When I was growing up, my only associations with Hawaii were grass skirts and coconut bras, and if the sitcoms of my youth were to be believed, throw in some cursed tikis and restless natives. From Greg Brady’s surfing wipeout on The Brady Bunch to Joey falling for a hula dancer on Full House, depictions of Hawaii in popular culture have typically ranged from brainless to downright offensive.
Things may have improved recently with the huge success of Moana (which my 6-year-old daughter, Lids, and I watched and loved), but as we learned from some of our new Hawaiian friends, the popular Disney movie combines several different Polynesian cultures into one story, so we still have a long way to go.
Which is why I'm a big believer in traveling with your kids as a way to teach them the difference between reality and stereotypes. Lids and I were recently invited by the to experience authentic Polynesian culture, and it was the perfect opportunity for her to start learning what to do — and what not to do — whenever she's a tourist. Because at the end of the day, tourism in and of itself isn't a bad thing. (It can help bolster economies, and is even the main source of income for many countries.) But ignoring or glossing over the local people isn't something I'm interested in, nor is it something I ever want Lids to get into the habit of doing.
As we entered our suite in , I immediately turned off the air conditioning, opened the lanai’s sliding doors and let the bustle of the beach below blow in with the breeze. Lids watched the surfers paddle out in the Pacific while I got excited about spending five days alone with my oldest child in O'ahu, the most populated of the nine Hawaiian islands. Over the course of our trip, a few lessons emerged.
Don't just watch. Do.
Waikīki is built up with high-end shopping malls, restaurants, and luxury hotels, but that doesn't mean it's completely devoid of traditional Hawaiian culture. Just a 10-minute walk from the hotel is the , a mall that hosts tons of free classes. There was the option to try Hawaiian quilting — bold floral quilts that use an appliqué technique dating back to the early 1800s when missionaries brought over cotton from the mainland. Or we could learn 'Ulana Lauhala, a jewelry-weaving technique that uses local hala leaves. There was even a session on Lomilomi, aka Hawaiian massage.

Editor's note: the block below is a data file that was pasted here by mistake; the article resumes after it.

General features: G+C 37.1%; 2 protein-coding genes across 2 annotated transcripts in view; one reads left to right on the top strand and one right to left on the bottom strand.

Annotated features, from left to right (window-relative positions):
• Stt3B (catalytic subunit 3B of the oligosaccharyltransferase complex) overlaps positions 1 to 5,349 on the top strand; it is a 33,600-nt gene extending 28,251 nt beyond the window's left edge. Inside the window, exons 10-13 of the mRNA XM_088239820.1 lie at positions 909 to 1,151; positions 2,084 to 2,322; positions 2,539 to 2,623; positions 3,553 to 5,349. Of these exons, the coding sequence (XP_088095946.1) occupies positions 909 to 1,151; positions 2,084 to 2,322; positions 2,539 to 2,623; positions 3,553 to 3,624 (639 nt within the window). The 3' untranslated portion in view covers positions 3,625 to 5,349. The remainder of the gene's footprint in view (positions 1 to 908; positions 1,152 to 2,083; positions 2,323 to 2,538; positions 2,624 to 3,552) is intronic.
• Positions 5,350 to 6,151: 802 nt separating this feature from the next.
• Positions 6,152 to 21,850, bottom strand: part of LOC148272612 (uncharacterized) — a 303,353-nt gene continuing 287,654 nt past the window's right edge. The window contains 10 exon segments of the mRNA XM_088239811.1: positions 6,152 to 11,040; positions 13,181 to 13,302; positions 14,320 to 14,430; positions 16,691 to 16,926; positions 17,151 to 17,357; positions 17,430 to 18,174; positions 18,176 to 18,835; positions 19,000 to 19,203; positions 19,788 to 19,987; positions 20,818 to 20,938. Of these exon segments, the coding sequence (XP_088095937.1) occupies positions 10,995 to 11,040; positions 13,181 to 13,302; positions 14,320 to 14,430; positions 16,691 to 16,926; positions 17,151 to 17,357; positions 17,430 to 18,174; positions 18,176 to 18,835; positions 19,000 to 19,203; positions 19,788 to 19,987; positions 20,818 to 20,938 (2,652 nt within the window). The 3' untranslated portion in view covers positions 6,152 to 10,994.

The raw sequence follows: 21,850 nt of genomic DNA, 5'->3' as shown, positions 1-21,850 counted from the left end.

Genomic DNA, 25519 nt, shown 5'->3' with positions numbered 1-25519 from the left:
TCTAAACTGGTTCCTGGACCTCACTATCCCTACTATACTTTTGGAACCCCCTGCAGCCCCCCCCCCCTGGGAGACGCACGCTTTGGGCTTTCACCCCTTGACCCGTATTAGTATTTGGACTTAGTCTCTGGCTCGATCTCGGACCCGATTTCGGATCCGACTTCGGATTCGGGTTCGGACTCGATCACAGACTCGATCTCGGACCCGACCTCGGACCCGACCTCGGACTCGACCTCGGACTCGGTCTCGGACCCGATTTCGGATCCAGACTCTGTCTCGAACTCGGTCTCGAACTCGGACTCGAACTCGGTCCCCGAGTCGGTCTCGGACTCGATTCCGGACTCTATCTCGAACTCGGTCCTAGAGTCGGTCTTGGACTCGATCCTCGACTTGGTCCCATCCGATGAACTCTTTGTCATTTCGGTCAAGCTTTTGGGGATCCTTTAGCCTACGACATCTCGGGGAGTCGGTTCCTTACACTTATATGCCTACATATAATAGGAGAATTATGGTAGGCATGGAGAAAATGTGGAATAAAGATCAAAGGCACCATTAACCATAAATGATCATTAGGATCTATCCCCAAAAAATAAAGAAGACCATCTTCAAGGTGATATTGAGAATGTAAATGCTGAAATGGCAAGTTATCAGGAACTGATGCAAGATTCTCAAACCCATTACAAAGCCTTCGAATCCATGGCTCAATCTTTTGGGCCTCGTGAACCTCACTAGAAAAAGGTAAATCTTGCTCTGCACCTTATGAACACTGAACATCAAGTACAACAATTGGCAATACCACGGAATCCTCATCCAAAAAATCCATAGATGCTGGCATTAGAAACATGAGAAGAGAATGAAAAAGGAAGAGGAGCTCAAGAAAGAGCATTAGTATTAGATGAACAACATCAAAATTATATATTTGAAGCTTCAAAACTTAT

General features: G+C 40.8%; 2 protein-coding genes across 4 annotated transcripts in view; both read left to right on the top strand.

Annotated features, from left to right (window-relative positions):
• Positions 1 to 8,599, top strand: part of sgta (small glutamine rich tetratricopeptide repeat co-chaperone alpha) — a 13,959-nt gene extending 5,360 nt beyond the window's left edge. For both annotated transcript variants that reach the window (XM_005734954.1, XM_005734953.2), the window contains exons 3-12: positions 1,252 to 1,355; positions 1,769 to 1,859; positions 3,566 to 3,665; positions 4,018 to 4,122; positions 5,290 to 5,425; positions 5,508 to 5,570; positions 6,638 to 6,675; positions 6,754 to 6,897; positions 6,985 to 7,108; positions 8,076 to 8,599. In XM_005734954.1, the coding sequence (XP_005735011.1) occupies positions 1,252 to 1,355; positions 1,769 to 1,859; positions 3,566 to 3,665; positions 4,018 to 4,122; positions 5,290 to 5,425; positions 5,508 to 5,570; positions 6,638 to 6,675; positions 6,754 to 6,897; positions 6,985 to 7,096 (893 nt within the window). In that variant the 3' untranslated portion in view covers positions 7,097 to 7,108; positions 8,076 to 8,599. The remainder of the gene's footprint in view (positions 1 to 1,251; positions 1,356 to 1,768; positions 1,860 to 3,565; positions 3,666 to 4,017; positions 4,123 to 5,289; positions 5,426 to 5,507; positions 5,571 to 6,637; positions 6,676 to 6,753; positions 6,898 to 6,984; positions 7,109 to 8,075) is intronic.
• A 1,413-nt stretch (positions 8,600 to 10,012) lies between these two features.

We didn't have time for all of the activities (though I happily would have tried each if I could — Lids and I bond the most during craft time), but we did take a lei-making class. It started with our kumu (teacher) passing around plumeria she picked from her own garden. (You wear it over your right ear if you're single and over your left ear if you're attached or don't want to be bothered!)
We learn that a lei is given in celebration, as a welcome, or out of love, and can be made not just from flowers, but shells, beads, or feathers. Experts can string one together in under five minutes, and while we weren't that speedy, I enjoyed using the extra time to connect with Lids. The tradition is to return the lei to the earth when you’re done with it. After ours began to wilt, Lids and I took them off the string and let the petals float out to sea.
Later, Lids took a keiki (kids) hula class, a highlight of our trip. Her instructor, , patiently taught every movement and the meaning behind each one's representation of Haleakalā, Maui’s highest mountain. The song "Ulupalakua" describes the beauty of the land, the crispness of the air and the aroma of the agriculture. Lids learned the dance while barefoot, as all hula dancers remove their shoes to increase their connection with the earth.
It's these little nuggets of wisdom that we picked up that make cultural activities rise above the rest. "Education is the key to tourism," he told me. "From dancing hula to explaining what is being danced, to speaking Hawaiian and sharing stories about places in Hawaii and beyond." It provides an extra layer that allows someone to really connect with a destination, and get a peek into what daily life is really like. Kamaka lives this, as he hosts a local show called and teaches Hawaiian language and culture during his weather forecast on the local news station.
We said mahalo (thank you) to Kamaka and then meandered through the mall back to the car. On the way there, I picked up a pair of made-in-Hawaii shoes from . And Lids refused to change out of her hula dress, which is sold at the Aloha-wear shop and made locally. She loved it so much, she basically didn't take it off for the rest of the vacation.